FARGO-This city's use of tax increment financing to promote business development has been targeted by a group called Americans for Prosperity with an online video ad calling the incentives "a free pass" that allows well-connected businesses to avoid paying "their fair share" in property taxes.
It's a message City Commissioner Tony Gehrig, an opponent of tax-incentive programs, supports.
But fellow City Commissioner Dave Piepkorn says the tax breaks spur development and, in the long run, lowers taxes.
The North Dakota chapter of Americans for Prosperity put the video ad online Monday, Oct. 9.
In the video, TIF zones are described as "a carve-out" so "well-connected businesses" don't have to pay as much as others in property taxes.
The video goes on to say that business owners use government dollars to shoulder some of the financial risks of their ventures.
"TIF zones are corporate welfare and it has to stop," the ad says, urging Fargoans to tell city leaders to end the use of tax increment financing.
Jason Flohrs, executive director of the Minnesota and North Dakota chapters of Americans For Prosperity, says the video gives Fargoans information to act on as city officials review how TIFs are used.
Flohrs said city commissioners raised property taxes and blamed the state for not maintaining property tax buydowns.
"So, instead of cutting back on the handouts that they're giving to these special interests, they've just decided to continue to raise property taxes for every other business and every other individual in the city that isn't getting a handout right now," Flohrs said.
"Why should taxpayers be (on the hook) for a difficult project to do? We need to let the free market be the basis for the decisions that are made," said the St. Paul man.
In Fargo, a business or developer may be granted a TIF to perhaps help clean up a polluted site, or install utilities, roads, sidewalks or parking, Planning Director Jim Gilmour said Tuesday. The developer pays the full taxes on the improved property to the county, which passes the monies on to the city. The city either uses the difference between the original tax level and the new, higher tax level-the increment-to pay for the costs of improvements it has done, or to the developer for their improvement costs, until the improvements are paid off, usually in five to 16 years, he said. After that, the city collects the full, higher tax receipts from the property.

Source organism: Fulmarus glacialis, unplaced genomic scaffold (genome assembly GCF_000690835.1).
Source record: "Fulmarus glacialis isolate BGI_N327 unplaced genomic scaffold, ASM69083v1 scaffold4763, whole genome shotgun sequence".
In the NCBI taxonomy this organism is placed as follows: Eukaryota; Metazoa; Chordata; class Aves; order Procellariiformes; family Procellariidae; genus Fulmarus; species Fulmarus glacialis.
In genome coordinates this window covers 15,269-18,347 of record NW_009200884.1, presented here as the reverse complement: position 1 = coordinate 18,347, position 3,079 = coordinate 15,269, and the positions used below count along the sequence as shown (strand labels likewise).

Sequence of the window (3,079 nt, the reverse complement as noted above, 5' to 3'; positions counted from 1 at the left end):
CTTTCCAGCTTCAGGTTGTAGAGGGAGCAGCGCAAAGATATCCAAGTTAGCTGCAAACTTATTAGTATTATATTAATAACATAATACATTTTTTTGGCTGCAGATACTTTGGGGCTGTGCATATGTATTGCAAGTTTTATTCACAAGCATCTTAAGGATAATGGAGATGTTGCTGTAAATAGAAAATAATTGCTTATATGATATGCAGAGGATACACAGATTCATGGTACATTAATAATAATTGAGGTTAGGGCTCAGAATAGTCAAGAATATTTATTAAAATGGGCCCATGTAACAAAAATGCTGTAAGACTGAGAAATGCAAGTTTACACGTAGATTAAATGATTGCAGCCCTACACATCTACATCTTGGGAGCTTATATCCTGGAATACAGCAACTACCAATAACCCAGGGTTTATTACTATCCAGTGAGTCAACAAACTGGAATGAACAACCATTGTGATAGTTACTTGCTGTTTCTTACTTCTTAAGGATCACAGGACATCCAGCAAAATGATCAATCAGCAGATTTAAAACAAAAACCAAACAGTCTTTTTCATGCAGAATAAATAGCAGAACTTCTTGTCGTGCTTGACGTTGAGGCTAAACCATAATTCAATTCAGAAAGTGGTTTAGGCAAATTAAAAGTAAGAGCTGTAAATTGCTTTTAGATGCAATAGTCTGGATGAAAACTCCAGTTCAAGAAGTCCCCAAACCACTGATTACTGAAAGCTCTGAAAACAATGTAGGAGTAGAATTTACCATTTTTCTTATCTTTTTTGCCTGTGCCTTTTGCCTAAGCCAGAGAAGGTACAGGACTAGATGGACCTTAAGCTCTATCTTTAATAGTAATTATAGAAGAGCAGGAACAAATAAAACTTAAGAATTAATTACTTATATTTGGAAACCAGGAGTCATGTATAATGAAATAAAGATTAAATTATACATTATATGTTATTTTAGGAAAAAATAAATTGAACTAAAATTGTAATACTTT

Gehrig said he likes the video.
He said incentives like TIFs, payment in lieu of taxes, the downtown Renaissance Zone and new-home exemptions add 7 percent to Fargoans' tax bills.
"They are all kind of egregious in their own right. I think TIFs are bad because we put them on the books longer," Gehrig said.
Gehrig said firms that want to build or expand in Fargo will do so without incentives.
"People come to Fargo because we're the best city for them. ... They don't come here for a short-term exemption. That's just icing on the cake for them," Gehrig said.
Piepkorn disagrees, calling TIF zones "a very important development tool" if used judiciously.
And they are not just for businesses. The latest TIF zone was approved for a low-income housing project, he said.
Piepkorn said Fargo taxpayers would pay more in property taxes without TIF or Renaissance Zone exemptions.
"The economic development that's taken place with these ... has been without a doubt very beneficial," Piepkorn said.
Piepkorn says it's "hypocritical and ironic" that Flores is criticizing the incentives.
"He lives in Minnesota. And as you know, Minnesota, they give out cash-millions and millions, if not billions-and so I do not appreciate him spending money in Fargo trying to tell us what to do," Piepkorn said.
In fact, Fargo and North Dakota should be more aggressive with incentives, Piepkorn said.
He cited Wisconsin's $3 billion offer to attract Foxconn, and the incentives being offered by cities and states to attract Amazon's second headquarters.
"We have ridden this roller coaster of commodity prices-oil and ag. We have to do something to diversify, and I don't think we're doing a good-enough job," Piepkorn said.
"We're in competition all day, every day. To get big businesses to come to Fargo, and come to North Dakota, you have to have packages. And if you don't, they won't come. They'll just go to the next" city, Piepkorn said.
To see the video, click here or watch in the scroll above.